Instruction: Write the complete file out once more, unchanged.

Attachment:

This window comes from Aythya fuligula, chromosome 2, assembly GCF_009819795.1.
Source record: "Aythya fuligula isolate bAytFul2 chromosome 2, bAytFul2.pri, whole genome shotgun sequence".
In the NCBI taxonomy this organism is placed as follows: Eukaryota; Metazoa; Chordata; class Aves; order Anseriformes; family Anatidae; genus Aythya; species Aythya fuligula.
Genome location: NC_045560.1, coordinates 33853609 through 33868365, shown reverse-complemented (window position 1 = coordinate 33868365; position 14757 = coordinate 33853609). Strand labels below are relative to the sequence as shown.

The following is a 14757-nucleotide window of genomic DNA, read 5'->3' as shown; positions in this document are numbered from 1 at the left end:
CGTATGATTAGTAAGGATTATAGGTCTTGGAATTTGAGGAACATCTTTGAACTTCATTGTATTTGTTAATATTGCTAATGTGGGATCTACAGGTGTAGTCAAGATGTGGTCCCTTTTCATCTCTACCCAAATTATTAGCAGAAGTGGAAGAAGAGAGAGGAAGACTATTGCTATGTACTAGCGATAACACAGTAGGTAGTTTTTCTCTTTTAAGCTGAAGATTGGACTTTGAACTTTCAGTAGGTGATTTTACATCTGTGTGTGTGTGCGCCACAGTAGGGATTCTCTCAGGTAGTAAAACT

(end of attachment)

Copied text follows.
This window comes from Aythya fuligula, chromosome 2, assembly GCF_009819795.1.
Source record: "Aythya fuligula isolate bAytFul2 chromosome 2, bAytFul2.pri, whole genome shotgun sequence".
In the NCBI taxonomy this organism is placed as follows: Eukaryota; Metazoa; Chordata; class Aves; order Anseriformes; family Anatidae; genus Aythya; species Aythya fuligula.
Genome location: NC_045560.1, coordinates 33853609 through 33868365, shown reverse-complemented (window position 1 = coordinate 33868365; position 14757 = coordinate 33853609). Strand labels below are relative to the sequence as shown.

The following is a 14757-nucleotide window of genomic DNA, read 5'->3' as shown; positions in this document are numbered from 1 at the left end:
CGTATGATTAGTAAGGATTATAGGTCTTGGAATTTGAGGAACATCTTTGAACTTCATTGTATTTGTTAATATTGCTAATGTGGGATCTACAGGTGTAGTCAAGATGTGGTCCCTTTTCATCTCTACCCAAATTATTAGCAGAAGTGGAAGAAGAGAGAGGAAGACTATTGCTATGTACTAGCGATAACACAGTAGGTAGTTTTTCTCTTTTAAGCTGAAGATTGGACTTTGAACTTTCAGTAGGTGATTTTACATCTGTGTGTGTGTGCGCCACAGTAGGGATTCTCTCAGGTAGTAAAACT